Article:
“Before money, people didn’t barter but gave and received as goods ebbed and flowed. They thereby incurred the indebtedness that bound them together, and reciprocated slowly, incompletely, in the ongoing transaction that is a community. Money was invented as a way to sever the ties by completing the transactions that never needed to be completed in the older systems, but existed like a circulatory system in a body. Money makes us separate bodies, and maybe it teaches us that we should be separate.” – Rebecca Solnit, The Faraway Nearby
The initial developmental stages of life occur quickly, without any reprieve from all of the change. From loud cries to the first words, the slow shift from crawling to walking, and up to the mad, strange rush of the teenage years when the world pushes as intensely from within as without, learning comes at every turn.
Young children may be innocent and honest – and naive about the constructs we’ve built into our civilized world – but they are also self-absorbed, and less aware of what it means for others to feel as they do. It isn’t until around the age of two that they begin to understand what it is to engage in empathetic acts, and later, when they feel what it is to have empathy for others – whether it’s their sibling who might be sick or a friend who has lost a favourite toy.
There are many different bridges to developing empathy, some that occur in the moment and others that stretch out for longer periods of time. In my first year of college, I volunteered to visit patients at a local hospital in the gentle care ward. Initially, I didn’t have a thorough grasp of what I was getting into, but within a few weeks, I began to see what the people I was visiting were dealing with each day. As a young person with a sense of the infiniteness of life, I recoiled against it.
For two hours a week, I would sit behind a keypad-locked door that was there to keep the residents within the ward, and I too would feel like I was trapped. In illness, there can sometimes be reprieves and improvements, but for the people I met who struggled with Alzheimer’s and dementia, there would only be better days and moments; memories and many of the fundamental elements of reason were being lost. I remember seeing pictures on the wall that a man had painted, a man who – as I stood beside him – was unable to form a sentence; he who had had an artist’s gift, an inward eye that he’d once been able to articulate.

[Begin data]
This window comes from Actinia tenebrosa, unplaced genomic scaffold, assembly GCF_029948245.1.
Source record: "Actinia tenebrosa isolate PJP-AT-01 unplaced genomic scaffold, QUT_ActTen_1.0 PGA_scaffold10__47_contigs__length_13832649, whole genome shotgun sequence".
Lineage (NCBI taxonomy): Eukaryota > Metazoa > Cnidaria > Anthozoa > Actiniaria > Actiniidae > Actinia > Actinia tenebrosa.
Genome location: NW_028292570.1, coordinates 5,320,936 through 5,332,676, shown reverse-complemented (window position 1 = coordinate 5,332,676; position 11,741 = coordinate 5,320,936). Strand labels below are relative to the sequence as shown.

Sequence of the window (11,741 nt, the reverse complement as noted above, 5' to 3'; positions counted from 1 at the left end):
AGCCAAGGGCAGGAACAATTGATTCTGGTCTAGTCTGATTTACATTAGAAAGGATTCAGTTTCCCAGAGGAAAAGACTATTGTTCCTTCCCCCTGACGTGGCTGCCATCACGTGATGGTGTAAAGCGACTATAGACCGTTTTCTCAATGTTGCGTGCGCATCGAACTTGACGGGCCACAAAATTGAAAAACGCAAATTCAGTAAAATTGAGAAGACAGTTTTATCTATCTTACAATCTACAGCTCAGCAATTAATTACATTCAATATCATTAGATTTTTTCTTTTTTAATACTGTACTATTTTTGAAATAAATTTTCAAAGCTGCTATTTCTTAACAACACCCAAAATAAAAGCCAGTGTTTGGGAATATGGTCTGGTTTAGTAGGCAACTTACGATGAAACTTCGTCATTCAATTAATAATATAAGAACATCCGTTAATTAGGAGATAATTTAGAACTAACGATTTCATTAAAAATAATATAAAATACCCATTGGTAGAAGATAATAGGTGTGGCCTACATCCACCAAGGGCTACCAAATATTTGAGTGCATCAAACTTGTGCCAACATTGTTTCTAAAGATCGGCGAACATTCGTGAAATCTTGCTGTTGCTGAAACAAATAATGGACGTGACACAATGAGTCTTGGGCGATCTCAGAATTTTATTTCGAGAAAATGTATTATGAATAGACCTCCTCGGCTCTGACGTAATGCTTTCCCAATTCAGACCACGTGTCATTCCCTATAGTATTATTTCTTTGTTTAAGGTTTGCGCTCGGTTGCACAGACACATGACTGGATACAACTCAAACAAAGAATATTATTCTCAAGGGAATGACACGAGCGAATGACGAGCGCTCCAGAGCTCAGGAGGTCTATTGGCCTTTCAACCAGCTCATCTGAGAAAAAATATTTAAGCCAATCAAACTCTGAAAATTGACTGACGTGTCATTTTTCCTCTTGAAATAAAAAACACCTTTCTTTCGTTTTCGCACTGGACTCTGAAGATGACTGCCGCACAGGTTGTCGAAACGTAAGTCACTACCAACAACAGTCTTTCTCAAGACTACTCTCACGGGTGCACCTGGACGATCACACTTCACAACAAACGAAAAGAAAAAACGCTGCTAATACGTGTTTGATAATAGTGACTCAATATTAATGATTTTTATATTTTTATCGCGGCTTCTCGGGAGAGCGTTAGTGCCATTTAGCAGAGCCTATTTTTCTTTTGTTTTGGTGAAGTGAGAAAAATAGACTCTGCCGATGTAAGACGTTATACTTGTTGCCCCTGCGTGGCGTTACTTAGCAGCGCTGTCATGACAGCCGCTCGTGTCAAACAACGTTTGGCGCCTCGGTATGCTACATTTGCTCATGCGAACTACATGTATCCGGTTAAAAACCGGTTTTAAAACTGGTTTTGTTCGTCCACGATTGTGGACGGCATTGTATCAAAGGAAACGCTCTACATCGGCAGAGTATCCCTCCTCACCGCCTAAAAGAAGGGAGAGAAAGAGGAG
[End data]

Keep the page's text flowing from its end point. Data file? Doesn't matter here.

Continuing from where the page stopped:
I felt terrible for the people it was happening to, but mostly I felt afraid of what it might mean for myself. Would I lose my capacities before life came to a close? Would the end of my life come without me knowing it was happening? I certainly used some part of my empathy in that time, but mostly I felt terrified of what it said to me about the frailty of humanity, how tenuous our existence was.
In moments like these, like the three year old who sees their friend cry, there is an opportunity to go beyond self-pity. It is when we see things from the ground, and really engage in the struggles of others as they are, that we can begin to empathize. Unfortunately, empathy as a language in our culture seems to have little currency. Where it is convenient, oftentimes, we can give, but where it cuts into our sense of being – our own individuality – it is more difficult to digest.
The recent struggle towards a passable health care bill in the United States has put this concern front and center. While there have been a number of incarnations of this bill, all in an attempt to replace the Affordable Care Act, the calculations are staggering. According to the Congressional Budget Office (CBO), the latest proposed bill would leave 22 million more Americans without health insurance in 2026 than there are today. Worse yet, Federal Medicaid would be cut back 25% by 2036, leading the elderly and disabled with far fewer resources for well being.
From a purely financial perspective, it is easy to see why many consider health care an entitlement, but it is the vantage point of our society that legitimizes such a question. The ties that bind us together are often told as those of nationality or economy, but across the board the true unifying principle is empathy. When we reject it, we turn backward to that 2-year old on the brink of perception that doesn’t want to understand the needs of others. We become the person who fears, and fears our own self, resulting in an inability to show empathy.
To calculate the statistics of those in need is one thing, but it’s quite another to understand what those realities are to live through and how they’re arrived at. Those who – through wealth or power – are far removed from the conditions of other people’s lives likely think of themselves as invulnerable and inhuman. They, perhaps like I tried in those days, imagine themselves always outside of those keypad-locked doors, made iron and unsusceptible. For a teenager, it may be a folly, but for an adult, it is cowardly and unacceptable.